One of the biggest crypto mining companies in Argentina, BitPatagonia, was charged with a 400% rise in its electricity bill, the outcome of a new rule which was imposed in January, revealed BitPatagonia’s industrial director, Pablo Holmes.
BitPatagonia’s mine is situated in Tierra del Fuego on Argentina’s southernmost tip, the cold climate there supports up to 22 crypto mining firms. The government is concerned with such high consumption of electricity and hence in January, it imposed a 170% raise in the wholesale electricity rate of Tierra del Fuego, particularly aiming at crypto miners.
The Argentinian government began an investigation in December to find mining companies and calculate their electricity consumption.
The aim of the investigation was for the miners to “face the payment of the price of energy equivalent to the cost of supply, being inequitable that they pay the price of a residential user.”
Miners are taking advantage of electricity subsidies of residential rates, however registered mining companies cannot do the same as they have to pay industrial rates.
Holmes said that the steps taken by the government do not motivate companies and residents mining crypto off the radar of the tax collection agency, Administración Federal de Ingresos Públicos(AFIP), to register with the government.
“Nobody is going to say that he is illegally mining in industrial parks, offices or homes just because he receives a letter from a public office. It is like responding to a letter from the central bank asking if your address works as a cave [an illegal exchange house] for buying and selling dollars,” Holmes explained.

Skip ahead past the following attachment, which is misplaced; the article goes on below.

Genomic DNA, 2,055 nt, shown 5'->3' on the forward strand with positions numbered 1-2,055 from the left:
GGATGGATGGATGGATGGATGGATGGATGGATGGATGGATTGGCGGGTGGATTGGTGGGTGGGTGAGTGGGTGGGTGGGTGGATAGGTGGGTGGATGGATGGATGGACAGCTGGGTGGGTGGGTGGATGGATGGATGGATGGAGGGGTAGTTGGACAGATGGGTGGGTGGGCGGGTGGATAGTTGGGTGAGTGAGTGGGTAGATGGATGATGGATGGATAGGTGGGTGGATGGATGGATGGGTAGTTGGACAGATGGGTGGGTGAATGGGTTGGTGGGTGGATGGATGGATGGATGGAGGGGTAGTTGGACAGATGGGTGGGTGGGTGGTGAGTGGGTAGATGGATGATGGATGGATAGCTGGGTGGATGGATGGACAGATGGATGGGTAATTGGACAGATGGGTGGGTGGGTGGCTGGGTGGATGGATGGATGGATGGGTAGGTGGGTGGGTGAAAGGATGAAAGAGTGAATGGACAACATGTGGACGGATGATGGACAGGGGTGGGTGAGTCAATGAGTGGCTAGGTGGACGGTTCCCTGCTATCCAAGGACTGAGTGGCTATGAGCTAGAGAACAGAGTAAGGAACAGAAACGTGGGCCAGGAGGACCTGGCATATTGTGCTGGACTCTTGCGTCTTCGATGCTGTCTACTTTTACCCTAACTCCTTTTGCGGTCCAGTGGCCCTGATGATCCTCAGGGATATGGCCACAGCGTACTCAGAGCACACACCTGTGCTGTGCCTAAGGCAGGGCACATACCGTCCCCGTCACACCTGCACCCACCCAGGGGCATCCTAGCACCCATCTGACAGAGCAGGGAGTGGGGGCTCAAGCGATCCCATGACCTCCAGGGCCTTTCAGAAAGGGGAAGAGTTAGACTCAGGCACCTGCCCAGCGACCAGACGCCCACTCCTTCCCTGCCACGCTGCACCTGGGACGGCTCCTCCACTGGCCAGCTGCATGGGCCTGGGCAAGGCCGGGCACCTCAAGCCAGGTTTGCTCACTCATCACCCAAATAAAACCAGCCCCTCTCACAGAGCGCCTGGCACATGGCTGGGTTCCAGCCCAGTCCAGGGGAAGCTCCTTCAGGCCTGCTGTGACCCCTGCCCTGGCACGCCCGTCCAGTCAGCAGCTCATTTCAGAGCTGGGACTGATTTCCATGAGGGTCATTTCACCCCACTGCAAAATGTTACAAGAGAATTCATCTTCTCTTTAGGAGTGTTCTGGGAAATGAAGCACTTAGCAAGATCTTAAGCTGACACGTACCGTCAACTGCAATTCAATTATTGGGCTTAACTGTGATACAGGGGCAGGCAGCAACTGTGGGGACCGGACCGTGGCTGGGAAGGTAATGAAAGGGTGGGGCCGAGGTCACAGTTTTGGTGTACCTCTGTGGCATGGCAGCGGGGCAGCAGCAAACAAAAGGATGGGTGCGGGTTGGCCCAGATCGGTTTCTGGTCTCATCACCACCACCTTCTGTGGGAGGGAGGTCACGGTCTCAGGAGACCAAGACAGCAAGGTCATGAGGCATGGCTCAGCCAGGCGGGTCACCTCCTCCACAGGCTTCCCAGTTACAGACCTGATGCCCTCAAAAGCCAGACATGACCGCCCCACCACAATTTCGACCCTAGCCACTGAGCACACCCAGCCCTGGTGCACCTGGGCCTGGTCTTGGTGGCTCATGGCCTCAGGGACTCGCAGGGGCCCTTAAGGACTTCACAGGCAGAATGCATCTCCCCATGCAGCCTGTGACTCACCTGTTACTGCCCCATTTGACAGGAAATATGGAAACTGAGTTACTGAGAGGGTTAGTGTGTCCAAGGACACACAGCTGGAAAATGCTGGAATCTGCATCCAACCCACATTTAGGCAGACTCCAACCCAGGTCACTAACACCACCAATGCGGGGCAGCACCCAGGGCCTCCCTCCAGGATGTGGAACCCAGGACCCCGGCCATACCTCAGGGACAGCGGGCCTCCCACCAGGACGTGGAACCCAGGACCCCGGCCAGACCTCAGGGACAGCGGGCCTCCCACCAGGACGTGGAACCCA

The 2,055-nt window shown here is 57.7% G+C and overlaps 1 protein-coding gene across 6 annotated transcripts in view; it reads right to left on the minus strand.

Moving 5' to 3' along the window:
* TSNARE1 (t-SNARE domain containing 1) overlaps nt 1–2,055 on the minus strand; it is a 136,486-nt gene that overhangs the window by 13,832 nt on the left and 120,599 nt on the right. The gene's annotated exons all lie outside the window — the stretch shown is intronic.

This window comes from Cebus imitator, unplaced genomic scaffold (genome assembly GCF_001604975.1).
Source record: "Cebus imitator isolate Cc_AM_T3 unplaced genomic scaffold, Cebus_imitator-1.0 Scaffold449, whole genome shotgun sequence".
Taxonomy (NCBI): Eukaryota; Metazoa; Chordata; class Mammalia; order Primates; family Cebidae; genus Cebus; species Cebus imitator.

Illegal mining is a rising issue in many countries and many governments are taking strict measures to fight against this problem. Argentina’s approach is a lenient one, as just recently it was revealed that Iran is going to increase punishment for illegal crypto mining.
The Energy Secretary of Tierra del Fuego’s,Moisés Sorloza, not long ago said that the province’s government has collected data from registered farms, but he also revealed that there are “micro miners” who are operating via homes that too need to be regulated nationwide.
Crypto mining from home has become so popular and common in Argentina that even mining influencers have emerged, explaining to novices how to get the machinery and make the required investments.
“We have a huge tax burden and people are always looking for an activity that gives them profitability so as to be able to maintain their standard of living, to beat inflation or to avoid falling below the poverty level,” a local mining influencer said while explaining the rising popularity of home crypto mining.
Holmes commented that because of its “obsolete” electric system, Tierra del Fuego has “no way it can sustain the increase of high-energy consumption enterprises.”
Santiago Miranda, the CEO of CriptoLab which is registered in the central province of Córdoba, claimed that the company pays complete electricity rate but yet that mining is “very profitable.”
While discussing illegal mining and regulatory attempts, he said that “no one is going to provide information unless there is some benefit for the taxpayer.” CriptoLab is currently operating with various provincial governments to build a “friendly framework that is not only for collection.”
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